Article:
Red Rover, Red Rover
Before we send humans to new worlds, we’re sending robots first.
Currently, there are two rovers exploring the surface of Mars, Opportunity and Curiosity. They’re both responsible for uncovering scientific data from the red planet that help us better understand the surface of Mars – what was once there and what to expect when we get there?
Opportunity, launched in 2003, is uncovering what was once on Mars and searching for evidence of water by examining rocks found on the surface.
Curiosity, launched in 2011, followed in the footsteps of Opportunity by searching for clues to the red planet’s past. But this mobile lab has more sophisticated equipment and an array of high-definition cameras. We’re seeing images of the surface of Mars we’ve never seen before. Curiosity, with a social media personality of its own, is capturing the attention of folks back here on Earth with robotic Martian selfies posted to Twitter.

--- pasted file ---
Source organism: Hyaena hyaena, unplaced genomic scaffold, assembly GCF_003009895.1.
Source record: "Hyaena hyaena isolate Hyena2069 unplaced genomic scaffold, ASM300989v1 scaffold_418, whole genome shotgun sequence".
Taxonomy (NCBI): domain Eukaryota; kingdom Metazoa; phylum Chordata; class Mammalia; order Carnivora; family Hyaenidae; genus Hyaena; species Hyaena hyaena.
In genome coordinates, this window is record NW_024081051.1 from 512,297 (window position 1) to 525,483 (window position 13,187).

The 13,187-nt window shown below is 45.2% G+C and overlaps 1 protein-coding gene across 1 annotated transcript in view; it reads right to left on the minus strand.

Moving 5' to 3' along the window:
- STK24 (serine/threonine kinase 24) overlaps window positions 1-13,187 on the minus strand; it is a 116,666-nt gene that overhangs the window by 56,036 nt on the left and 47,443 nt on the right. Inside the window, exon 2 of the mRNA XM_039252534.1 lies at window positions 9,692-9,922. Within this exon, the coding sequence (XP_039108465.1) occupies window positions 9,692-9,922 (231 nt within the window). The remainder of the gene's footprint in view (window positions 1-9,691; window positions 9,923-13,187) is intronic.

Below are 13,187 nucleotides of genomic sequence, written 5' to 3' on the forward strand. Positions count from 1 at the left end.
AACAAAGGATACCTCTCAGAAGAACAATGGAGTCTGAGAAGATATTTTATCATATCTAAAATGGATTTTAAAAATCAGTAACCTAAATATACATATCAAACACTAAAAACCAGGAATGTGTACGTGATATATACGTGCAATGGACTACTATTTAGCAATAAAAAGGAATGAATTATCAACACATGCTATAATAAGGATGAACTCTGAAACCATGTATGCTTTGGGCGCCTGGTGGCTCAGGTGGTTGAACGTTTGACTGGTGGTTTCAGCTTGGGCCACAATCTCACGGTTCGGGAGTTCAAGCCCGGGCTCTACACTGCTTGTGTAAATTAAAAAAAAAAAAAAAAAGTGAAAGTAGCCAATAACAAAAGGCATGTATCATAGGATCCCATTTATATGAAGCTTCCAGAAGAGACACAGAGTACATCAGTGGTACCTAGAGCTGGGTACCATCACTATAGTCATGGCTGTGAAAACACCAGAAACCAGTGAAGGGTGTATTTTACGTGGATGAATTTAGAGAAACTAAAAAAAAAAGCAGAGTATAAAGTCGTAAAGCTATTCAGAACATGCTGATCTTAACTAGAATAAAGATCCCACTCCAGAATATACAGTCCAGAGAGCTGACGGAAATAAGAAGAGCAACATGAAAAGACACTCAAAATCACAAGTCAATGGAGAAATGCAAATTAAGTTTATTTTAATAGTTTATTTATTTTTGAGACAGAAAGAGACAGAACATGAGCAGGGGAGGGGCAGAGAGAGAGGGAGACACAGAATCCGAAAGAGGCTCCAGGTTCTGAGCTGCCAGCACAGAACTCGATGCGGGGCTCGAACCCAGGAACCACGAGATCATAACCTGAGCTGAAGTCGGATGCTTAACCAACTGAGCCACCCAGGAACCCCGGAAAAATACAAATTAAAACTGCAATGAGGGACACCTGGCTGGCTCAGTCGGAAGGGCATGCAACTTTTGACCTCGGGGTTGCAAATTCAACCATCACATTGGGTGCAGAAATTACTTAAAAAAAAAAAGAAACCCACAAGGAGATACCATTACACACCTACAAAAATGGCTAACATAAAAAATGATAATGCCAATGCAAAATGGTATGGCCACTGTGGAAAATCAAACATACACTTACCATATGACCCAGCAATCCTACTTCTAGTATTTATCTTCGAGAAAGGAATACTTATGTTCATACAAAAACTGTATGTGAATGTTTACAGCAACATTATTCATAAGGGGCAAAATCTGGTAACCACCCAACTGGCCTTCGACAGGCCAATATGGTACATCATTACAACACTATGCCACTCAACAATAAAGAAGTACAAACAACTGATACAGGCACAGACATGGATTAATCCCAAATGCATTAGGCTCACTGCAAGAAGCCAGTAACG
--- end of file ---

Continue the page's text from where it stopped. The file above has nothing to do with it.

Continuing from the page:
There’s a whole slew of new probes heading to Mars, and other destinations of our Solar System, that will help get humans to new worlds.
Emilee Speck writes for Orlando Sentinel’s ‘Go For Launch’ blog about these probes and rovers, and she joins me to bring us up-to-speed on what’s happening in space.
Listen to the next episode: BUILDING A DEEP SPACE CAPSULE
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